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Women Who Inspire: Producer Sheri Salata

Sheri Salata was 35 years old when she landed her dream job. After graduating from college and working hard at several ill-fitting jobs, she was hired at The Oprah Winfrey Show. “Even though I was in my 30s and the job was entry level, I still felt I had landed in the Emerald City,” Salata recalls. “I had no problem starting over. I mean, this was Oprah!”

Fifteen years later, Salata was promoted to executive producer, and when Oprah ended, she became co-president of Harpo Studios and OWN, the Oprah Winfrey Network.

But at age 56, Salata decided that she needed to change her workaholic ways. Like many women, she’d found it easier to give her all to her job and to meeting other people’s needs but had neglected to take care of herself. So she quit her job and committed to radical self-care — body, spirit, and mind. “For years at Oprah, I had access to all the health and wellness experts in the world, but I put it all on my someday list,” she says. “At the time, I would tell myself I was too busy working to take care of myself, but, in reality, I was finding comfort at the end of a long day of work with wine, pizza, and mindless TV instead of a yoga class or a green salad.”

Committing to self-care was challenging. Salata enlisted her lifelong friend Nancy Hala to help, and the two motivated each other to eat better, exercise, and meditate. Some days it was harder than others to stay on track, and Salata would berate herself when she fell off course. “Most of us have no idea how harshly our inner voice judges us over and over again,” she says. “Once I paid attention to that voice, I realized that if I wanted to elevate my life, I would have to change it. I began to speak to myself with tenderness and compassion — and that was a key part of my transformation.”


There are some messages in our culture that women over 50 are done and that we should be waiting around to be called to babysit. It’s up to us to say, “No, we still have a lot more we want to do.”


In addition to self-care, Salata began to tackle more items on her someday list, including learning Italian and improving her knife skills. “These smaller adventures have brought me so much happiness, and they’ve made my brain come alive. I think it’s important to do all the rut-busting activities we can,” she says.

Though some women may feel too old to start over in their 50s, Salata thinks it’s the perfect time to begin fresh. “In the middle of life, some of us think it’s time to wrap up the party — that we have had our chance at relationships and careers, and it’s time to step back and let the clock run out,” she says, adding that part of the problem is an antiquated view of female aging. “There are some messages in our culture that women over 50 are done and that we should be waiting around to be called to babysit. It’s up to us to say, ‘No, we still have a lot more we want to do.'”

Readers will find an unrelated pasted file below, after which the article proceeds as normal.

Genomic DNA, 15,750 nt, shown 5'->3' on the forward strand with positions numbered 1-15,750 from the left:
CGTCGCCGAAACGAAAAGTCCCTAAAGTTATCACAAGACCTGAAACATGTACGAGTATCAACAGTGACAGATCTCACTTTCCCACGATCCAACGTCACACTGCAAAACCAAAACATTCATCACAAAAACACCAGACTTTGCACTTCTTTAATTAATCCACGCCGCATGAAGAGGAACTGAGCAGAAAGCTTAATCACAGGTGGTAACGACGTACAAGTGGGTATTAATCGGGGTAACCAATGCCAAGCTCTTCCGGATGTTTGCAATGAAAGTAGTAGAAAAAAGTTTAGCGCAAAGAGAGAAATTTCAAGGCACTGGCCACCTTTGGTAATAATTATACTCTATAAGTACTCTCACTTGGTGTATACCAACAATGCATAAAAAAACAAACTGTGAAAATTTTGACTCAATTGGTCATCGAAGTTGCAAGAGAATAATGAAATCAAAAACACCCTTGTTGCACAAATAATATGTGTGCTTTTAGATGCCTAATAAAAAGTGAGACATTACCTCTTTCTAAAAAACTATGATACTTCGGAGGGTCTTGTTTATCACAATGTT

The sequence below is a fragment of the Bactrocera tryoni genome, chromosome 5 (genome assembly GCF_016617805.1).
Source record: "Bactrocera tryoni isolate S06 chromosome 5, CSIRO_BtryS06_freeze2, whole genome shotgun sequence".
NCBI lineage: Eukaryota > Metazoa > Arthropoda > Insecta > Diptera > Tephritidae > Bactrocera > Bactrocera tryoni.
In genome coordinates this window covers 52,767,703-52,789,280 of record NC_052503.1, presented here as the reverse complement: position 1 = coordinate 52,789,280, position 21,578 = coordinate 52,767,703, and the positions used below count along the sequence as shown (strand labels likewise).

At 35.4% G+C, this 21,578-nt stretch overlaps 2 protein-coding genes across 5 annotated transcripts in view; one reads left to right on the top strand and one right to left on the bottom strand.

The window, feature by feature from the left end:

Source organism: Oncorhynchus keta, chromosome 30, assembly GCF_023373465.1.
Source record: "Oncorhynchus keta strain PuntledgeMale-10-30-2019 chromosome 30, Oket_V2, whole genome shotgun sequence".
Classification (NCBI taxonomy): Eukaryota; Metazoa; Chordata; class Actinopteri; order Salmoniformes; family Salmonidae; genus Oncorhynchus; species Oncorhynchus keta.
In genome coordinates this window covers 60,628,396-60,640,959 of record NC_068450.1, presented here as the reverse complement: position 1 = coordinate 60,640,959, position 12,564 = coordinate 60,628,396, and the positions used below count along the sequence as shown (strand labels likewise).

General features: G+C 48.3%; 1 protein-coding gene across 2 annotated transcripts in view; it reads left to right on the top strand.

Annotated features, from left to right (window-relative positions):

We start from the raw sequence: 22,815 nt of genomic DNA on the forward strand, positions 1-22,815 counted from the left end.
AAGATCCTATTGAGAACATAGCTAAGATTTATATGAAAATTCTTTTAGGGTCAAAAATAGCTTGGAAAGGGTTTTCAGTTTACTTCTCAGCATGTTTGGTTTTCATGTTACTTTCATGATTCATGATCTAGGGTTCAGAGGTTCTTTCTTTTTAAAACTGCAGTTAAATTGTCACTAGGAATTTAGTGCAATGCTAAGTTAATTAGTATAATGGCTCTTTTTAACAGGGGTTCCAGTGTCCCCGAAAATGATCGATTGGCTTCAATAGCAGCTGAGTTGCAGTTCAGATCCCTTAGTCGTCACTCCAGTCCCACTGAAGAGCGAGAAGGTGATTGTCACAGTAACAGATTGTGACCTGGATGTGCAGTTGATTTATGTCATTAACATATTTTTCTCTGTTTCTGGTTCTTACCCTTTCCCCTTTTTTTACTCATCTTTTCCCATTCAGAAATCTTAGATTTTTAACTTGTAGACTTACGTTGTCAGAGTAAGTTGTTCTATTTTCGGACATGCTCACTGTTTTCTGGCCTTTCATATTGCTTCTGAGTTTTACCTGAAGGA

And what if you want to retire and dote on their grandchildren? Salta says, “You can be a juicy, sexy grandma baking cookies if that is what you want. But your motivation should be to do that because it’s your dream and not because of society’s expectations,” she says.

For Salata, shifting her focus to herself after years of putting other people first wasn’t easy. But then she had an epiphany that changed her view. “Being someone else’s something — life partner, mother, or employee — does not a life make,” she says. “You must tend to yourself first before you take care of others. What I’ve learned is that people who take care of themselves first find it easier to choose happiness in their lives, and happy people are the ones who contribute most to the world.”

Now 59, the former TV producer continues to hone in on her best life. Hala and Salata started a podcast and a website based on the strategies they used to transform their lives. Salata even wrote a book about her midlife reinvention called The Beautiful No. 

She says she hopes that sharing her story will inspire other women to think about what they want to do with the second halves of their lives. “When I took the time to excavate the dreams I had for my life, that I hadn’t yet manifested, I began to chart a course for a full-on joy ride — not just my dream career but a dream life.

“And choosing to have the life of my dreams is a daily practice. My life today feels even more expansive and more fulfilling than I could have imagined.”

Follow Sheri Salata on Instagram and subscribe to The Sheri + Nancy Show.

Photo: Matthew Hartz, courtesy of HarperCollins Publishers

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